Building on the success of THINK | MAKE | SHOW the universities of LSBU and Warsaw will also explore future collaborations, led by Prof. Janet Jones, Dean of the School of Arts and The Creative Industries at LSBU, and Prof. Janusz Adamowski, Dean of Faculty of Journalism, Information and Book Studies at the University of Warsaw.
Last week we attended the annual European Media Management Association (EMMA) conference this week in Ghent, Belgium and did one of the keynotes of a pre-conference and a speech on co-working spaces during the main conference.
Our project directly looks at topic of the conference theme – Media Clusters. It is a new field that has directly developed from Industry Cluster research. It draws together – for example – media economics, cultural analysis, and studies relating to power structures and knowledge exchange networks. In our project we use media clusters framework to investigate the position of public service media, its partnership systems and cultural processes as a part of a wider media ecology.
The presentation on the coworking spaces of Boston US and London UK underlined the importance of community to amplify knowledge exchange, and this is being commodified (a good social structure attracts more startups who hire more desk space). Successful coworking spaces are rapidly being franchised to other cities internationally.
Ghent was a great city to host the conference as it has an extremely walkable city centre. The people of Ghent have been ruled by the Spanish, the French, and the Austrians at various times. It is situated at the confluence of two rivers. This, together with the canals built to access the Sea, creates a feeling of peace and tranquillity. There were – however – many groups of tourists from all over the world who come to see the medieval buildings and the Castle of the Count.
The EMMA conference drew together international scholars who presented on topics ranging from media trust, public interest to policy and change management. The organisers, Tim Raats (Vrije Universiteit Brussel) and Tom Evens (Ghent University) took us on a canal and river trip. The Gala Dinner took place in a lovely restaurant next to the canal. During that night EMMA President – Ulrike Rohn announced the host of next year’s conference.
We are extremely happy that our application to host EMMA 2018 at the University of Warsaw in June 2018 was accepted. This means that the Faculty of Journalism, Information and Book Studies will host around 100 participants specialised in media management in June next year with the support of London South Bank University. This also means that the findings from our project will be presented as a pre-conference day within the post-industrial Praga District in an old warehouse building. To suit the proposed theme of the conference which will look at data-driven platforms and media management the activities will use ‘un-conference’ approaches.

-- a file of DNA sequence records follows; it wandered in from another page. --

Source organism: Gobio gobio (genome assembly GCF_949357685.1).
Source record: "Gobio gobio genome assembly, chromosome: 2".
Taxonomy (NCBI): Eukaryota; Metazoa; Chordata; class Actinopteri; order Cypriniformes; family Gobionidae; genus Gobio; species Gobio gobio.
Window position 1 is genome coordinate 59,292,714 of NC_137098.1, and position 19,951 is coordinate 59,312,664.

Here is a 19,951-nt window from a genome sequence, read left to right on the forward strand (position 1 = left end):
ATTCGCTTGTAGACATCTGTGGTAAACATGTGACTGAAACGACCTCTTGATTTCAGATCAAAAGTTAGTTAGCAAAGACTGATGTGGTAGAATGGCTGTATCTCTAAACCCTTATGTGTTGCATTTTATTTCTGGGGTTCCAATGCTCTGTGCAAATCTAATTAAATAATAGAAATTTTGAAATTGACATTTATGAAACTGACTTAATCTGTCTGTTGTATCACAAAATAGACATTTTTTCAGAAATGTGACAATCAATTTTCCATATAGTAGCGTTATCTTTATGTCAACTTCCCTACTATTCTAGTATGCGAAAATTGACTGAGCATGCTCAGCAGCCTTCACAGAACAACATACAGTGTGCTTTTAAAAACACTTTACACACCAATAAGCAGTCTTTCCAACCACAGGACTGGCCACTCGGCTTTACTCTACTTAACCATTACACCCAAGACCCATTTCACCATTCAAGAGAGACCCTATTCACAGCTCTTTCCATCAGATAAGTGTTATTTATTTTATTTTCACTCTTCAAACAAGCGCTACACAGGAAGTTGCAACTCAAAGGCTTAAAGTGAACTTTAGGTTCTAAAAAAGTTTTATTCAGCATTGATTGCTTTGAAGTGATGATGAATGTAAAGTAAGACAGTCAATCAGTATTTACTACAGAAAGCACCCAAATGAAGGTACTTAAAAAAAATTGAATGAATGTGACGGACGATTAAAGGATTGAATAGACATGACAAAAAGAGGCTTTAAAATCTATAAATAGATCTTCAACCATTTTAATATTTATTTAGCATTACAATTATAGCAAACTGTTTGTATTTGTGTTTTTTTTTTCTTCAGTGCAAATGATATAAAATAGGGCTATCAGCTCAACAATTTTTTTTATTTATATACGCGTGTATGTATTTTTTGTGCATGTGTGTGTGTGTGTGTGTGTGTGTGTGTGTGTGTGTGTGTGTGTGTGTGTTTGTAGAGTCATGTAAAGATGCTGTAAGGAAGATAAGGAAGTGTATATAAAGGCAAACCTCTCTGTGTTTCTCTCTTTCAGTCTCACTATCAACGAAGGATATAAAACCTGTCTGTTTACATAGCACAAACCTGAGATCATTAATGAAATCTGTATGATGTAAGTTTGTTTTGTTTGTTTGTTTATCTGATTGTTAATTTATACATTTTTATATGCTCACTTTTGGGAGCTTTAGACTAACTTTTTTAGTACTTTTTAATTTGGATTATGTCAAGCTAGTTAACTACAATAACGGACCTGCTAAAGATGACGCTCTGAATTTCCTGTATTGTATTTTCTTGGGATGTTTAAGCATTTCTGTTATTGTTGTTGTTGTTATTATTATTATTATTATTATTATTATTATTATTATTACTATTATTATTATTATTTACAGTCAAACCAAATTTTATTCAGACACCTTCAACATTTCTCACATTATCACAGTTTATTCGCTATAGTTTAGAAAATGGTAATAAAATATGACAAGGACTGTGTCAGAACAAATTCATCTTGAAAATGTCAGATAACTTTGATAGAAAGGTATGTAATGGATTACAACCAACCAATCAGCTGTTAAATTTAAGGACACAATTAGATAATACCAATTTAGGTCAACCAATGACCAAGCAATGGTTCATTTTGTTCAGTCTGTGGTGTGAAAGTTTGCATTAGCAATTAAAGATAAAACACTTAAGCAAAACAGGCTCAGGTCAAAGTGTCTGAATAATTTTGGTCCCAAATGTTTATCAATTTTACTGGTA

We very much look forward to all the events in Warsaw in 2018.
I spent the first week of April 2017 on a research trip to Detroit. We decided to look at Detroit because of its rich industrial history. Ford Motor Company was created in Michigan, General Motors has its headquarters in Detroit. We argue that public service media traditionally followed the Fordist model of mass production, standardization and hierarchies of power and control in the pure broadcast era. Detroit was also picked up also because of its famous art, design and music (Motown Records) traditions and also its dynamic regeneration plans.
Through the interviews I conducted it has become clear that the city face several challenges related to poverty, education, differences in quality of life, gentrification problems, alongside not having sufficiently good access to public transportation. This challenging environment when set alongside the aftermatch of the City’s bankruptcy has contributed to the growth of a wide range of initiatives aiming to foster societal improvement and the city renewal.
I started the study on Detroit with a visit to creative spaces. First of all MASH – a hub offering space for pop-ups, events and curated retail. The space is designed to foster ‘social organic collisions’ between makers, designers, artists and local communities in the Eastern neighbourhood. MASH brings together diverse groups of creative entrepreneurs as is also the case with Ponyride another co-working space located in the Corktown area. I was offered a free tour to see the daily work of creatives dealing with clothing, jewellery, cosmetics and many other industries. The Empowerment Plan – one of the largest of Ponyride’s companies in residence – hires people to produce water-resistant jackets which can transform into a sleeping bag. By making a donation this jacket can be given to someone in need.